On Monday, PayPal became the first but likely not the last company to pull its financial interest out of North Carolina in the wake of the state’s decision to establish laws that will severely restrict the rights of its gay, lesbian, transgender and gender non-conforming citizens. The PayPal announcement came as a huge blow to the state and especially the city of Charlotte. In mid March, PayPal announced plans to expand to Charlotte and bring an estimated 400 jobs to the city. With the state’s new legislation targeting the LGBT community, the company has announced that it is no longer possible to expand to Charlotte or anywhere else in the state. But North Carolina is not the only state that has passed legislation targeting the LGBT community. In Mississippi, similar legislation has riled other corporate leaders, including executives at Nissan North America, Inc., which employs over 6000 people in the state. To date, however, no company has taken as bold a stance as PayPal. In the wake of PayPal’s decision, today’s post examines why PayPal’s decision is a commendable example of corporate and social responsibility and why corporate leaders setting an example is one way to transform equity not only in individual workplaces but in the communities where these businesses reside.
North Carolina’s LGBT Legislation and PayPal’s Response
Initial reports on North Carolina’s legislative changes focused on one issue: the right of transgender people to use bathrooms that reflect their chosen gender rather than their assigned one. However, the law in fact goes much further. The North Carolina law also prevents cities from enacting anti-discrimination policies that differ from the state’s policies. This means that Charlotte, for example, cannot enact its own laws to override the state’s attempts to prohibit the rights of the LGBT community. While Charlotte may have its hands tied, PayPal and other private companies are in the position to make choices. PayPal responded by issuing a bold statement condemning the state’s decision and expressing solidarity with the LGBT community:
The new law perpetuates discrimination and it violates the values and principles that are at the core of PayPal’s mission and culture. As a result, PayPal will not move forward with our planned expansion into Charlotte. This decision reflects PayPal’s deepest values and our strong belief that every person has the right to be treated equally, and with dignity and respect. These principles of fairness, inclusion and equality are at the heart of everything we seek to achieve and stand for as a company. And they compel us to take action to oppose discrimination…As a company that is committed to the principle that everyone deserves to live without fear of discrimination simply for being who they are, becoming an employer in North Carolina, where members of our teams will not have equal rights under the law, is simply untenable.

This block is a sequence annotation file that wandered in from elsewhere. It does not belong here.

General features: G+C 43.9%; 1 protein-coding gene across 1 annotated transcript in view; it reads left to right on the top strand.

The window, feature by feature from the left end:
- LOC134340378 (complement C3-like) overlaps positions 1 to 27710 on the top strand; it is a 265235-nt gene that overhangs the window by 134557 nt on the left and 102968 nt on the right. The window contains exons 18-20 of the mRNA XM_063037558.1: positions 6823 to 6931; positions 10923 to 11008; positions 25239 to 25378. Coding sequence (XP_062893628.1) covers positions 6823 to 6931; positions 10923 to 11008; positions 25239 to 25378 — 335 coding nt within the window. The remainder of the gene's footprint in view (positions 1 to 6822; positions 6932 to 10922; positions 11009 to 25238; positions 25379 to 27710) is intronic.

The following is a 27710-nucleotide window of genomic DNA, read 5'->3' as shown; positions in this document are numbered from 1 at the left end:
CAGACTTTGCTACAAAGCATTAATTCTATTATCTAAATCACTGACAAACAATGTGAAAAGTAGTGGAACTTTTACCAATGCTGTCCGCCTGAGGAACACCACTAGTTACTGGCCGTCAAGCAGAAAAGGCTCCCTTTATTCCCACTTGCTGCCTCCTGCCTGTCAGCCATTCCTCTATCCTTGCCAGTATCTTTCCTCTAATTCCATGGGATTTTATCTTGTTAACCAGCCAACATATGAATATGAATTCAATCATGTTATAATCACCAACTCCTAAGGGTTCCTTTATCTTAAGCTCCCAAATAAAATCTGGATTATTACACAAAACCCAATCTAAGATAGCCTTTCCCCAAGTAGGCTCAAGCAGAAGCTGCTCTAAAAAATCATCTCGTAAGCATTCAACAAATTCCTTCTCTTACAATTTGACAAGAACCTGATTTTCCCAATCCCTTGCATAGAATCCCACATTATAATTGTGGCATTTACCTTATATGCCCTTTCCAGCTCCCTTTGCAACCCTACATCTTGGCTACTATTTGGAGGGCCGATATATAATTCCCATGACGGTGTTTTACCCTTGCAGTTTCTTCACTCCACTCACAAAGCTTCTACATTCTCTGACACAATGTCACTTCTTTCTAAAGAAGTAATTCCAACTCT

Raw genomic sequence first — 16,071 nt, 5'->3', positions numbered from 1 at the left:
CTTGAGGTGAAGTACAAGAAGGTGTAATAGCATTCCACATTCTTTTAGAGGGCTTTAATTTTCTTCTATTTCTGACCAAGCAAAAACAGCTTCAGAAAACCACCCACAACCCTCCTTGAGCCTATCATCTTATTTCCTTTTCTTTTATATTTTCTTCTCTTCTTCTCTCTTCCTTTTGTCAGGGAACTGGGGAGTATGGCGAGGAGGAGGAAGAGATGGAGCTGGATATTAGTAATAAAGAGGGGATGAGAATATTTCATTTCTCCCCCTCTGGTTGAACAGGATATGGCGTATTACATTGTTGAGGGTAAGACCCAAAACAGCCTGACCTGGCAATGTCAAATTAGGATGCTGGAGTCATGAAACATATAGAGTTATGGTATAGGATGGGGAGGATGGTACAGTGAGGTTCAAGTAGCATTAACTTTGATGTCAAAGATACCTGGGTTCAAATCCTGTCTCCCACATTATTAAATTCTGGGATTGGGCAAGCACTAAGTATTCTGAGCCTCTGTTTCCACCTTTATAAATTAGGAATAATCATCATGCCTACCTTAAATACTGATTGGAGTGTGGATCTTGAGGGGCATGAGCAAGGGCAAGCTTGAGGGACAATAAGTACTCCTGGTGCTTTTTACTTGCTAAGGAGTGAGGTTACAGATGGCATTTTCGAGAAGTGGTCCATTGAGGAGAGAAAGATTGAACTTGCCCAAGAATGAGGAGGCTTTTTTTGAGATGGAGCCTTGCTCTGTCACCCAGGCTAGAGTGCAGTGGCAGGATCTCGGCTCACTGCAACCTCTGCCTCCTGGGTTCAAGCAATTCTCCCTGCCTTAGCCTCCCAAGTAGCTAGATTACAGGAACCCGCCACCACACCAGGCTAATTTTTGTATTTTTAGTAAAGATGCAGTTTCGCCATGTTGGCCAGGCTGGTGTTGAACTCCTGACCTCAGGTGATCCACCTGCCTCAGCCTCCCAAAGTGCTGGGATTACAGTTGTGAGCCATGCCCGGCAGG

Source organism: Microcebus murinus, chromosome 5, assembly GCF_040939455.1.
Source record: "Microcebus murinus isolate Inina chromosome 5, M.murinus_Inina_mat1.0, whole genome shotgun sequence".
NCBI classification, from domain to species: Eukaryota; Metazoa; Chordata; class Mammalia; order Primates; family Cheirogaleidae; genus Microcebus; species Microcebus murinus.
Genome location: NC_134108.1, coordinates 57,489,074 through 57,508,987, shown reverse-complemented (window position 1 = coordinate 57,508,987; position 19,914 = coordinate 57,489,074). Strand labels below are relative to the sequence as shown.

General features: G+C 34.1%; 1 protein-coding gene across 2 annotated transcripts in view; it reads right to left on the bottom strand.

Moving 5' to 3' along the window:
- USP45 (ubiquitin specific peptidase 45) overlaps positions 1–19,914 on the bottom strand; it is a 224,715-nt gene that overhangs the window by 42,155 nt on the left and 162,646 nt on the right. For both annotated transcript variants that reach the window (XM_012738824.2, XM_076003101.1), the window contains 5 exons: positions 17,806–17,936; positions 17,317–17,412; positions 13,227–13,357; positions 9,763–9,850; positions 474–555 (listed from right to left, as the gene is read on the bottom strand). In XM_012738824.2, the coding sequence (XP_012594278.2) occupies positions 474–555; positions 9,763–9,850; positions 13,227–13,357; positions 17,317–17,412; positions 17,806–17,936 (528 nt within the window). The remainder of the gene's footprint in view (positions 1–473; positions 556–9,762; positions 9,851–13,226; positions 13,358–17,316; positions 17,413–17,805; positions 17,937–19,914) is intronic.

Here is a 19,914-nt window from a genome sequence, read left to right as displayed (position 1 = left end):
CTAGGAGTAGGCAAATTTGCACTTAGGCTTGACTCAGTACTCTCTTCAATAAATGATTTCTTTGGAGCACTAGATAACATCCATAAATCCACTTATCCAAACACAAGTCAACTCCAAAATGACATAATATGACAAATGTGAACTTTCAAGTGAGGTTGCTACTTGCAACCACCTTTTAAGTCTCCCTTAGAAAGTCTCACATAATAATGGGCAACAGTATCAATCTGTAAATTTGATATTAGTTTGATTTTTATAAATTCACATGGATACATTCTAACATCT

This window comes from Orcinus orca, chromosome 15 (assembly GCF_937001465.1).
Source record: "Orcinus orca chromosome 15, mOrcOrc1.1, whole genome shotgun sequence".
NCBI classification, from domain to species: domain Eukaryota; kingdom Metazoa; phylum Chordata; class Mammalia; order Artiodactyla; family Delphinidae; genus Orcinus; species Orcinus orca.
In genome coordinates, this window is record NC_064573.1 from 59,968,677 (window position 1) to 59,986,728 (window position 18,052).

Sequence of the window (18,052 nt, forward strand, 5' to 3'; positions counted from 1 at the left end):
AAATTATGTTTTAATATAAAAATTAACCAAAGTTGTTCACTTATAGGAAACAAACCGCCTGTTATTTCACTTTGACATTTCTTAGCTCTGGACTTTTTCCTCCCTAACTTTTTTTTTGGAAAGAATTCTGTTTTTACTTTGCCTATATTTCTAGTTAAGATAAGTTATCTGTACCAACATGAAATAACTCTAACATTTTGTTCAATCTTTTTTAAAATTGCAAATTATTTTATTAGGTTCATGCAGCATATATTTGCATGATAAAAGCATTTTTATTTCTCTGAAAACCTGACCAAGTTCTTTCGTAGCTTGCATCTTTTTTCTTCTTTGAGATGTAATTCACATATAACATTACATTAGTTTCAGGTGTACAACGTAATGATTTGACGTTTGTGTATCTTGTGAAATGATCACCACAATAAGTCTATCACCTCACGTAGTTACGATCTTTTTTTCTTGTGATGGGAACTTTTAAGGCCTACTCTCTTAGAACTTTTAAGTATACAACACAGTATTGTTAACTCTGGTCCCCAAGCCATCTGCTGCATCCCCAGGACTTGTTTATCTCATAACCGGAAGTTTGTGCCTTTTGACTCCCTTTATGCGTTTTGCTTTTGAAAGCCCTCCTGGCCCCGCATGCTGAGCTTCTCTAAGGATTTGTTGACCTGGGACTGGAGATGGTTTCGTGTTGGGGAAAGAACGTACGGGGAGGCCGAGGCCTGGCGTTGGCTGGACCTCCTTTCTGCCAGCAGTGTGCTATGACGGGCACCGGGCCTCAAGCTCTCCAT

The Mississippi Ruling and the Business Community’s Response
Since the Supreme Court ruling on same-sex marriage last year, other states have also sought to undermine the ruling by enacting their own legislation targeting the LGBT community. Mississippi’s governor, for example, has signed a law that allows officials to deny services based on the belief that marriage is between one man and one woman and to deny services based on the belief that “male” and “female” refer solely to a person’s “immutable biological sex as objectively determined by anatomy and genetics at time of birth.” In essence, the law means that the state will not be required to take action against religiously affiliated groups that deny access or services to gay, lesbian, transgender and gender non-conforming citizens. While Nissan has issued a statement saying, “We oppose any legislation that would allow discrimination against lesbian, gay, bisexual and transgender individuals,” and Casino operator, MGM Resorts International, has said they are disappointed, so far, no major employers have pulled out of the state.
Workplace Training on LGBT Issues
As the debate about gay marriage, gay adoption rights and transgender rights continues, workplaces across the nation evidently have a critical role to play. Just as during the debate on the Defense of Marriage Act, when some corporations, including several major high-tech players, such as Apple and Google, stood up to voice their support to end DOMA and grant marriage to all, businesses today—especially in states, such as North Carolina and Mississippi—are in a position to become change leaders.
As demonstrated by PayPal, businesses can begin by setting an example. Simply put, they can choose to do business in states where they are assured their LGBT employees will be safe and treated fairly both at work and in the broader community. Businesses can also make LGBT training a priority in the workplace. Of course, many organizations may wonder where and how to begin?
To help organizations begin offering LGBT awareness training, see eLeaP’s library of training videos on diversity issues, which includes Anyone Can Be an Ally: Speaking Up for an Inclusive LGBT Workplace.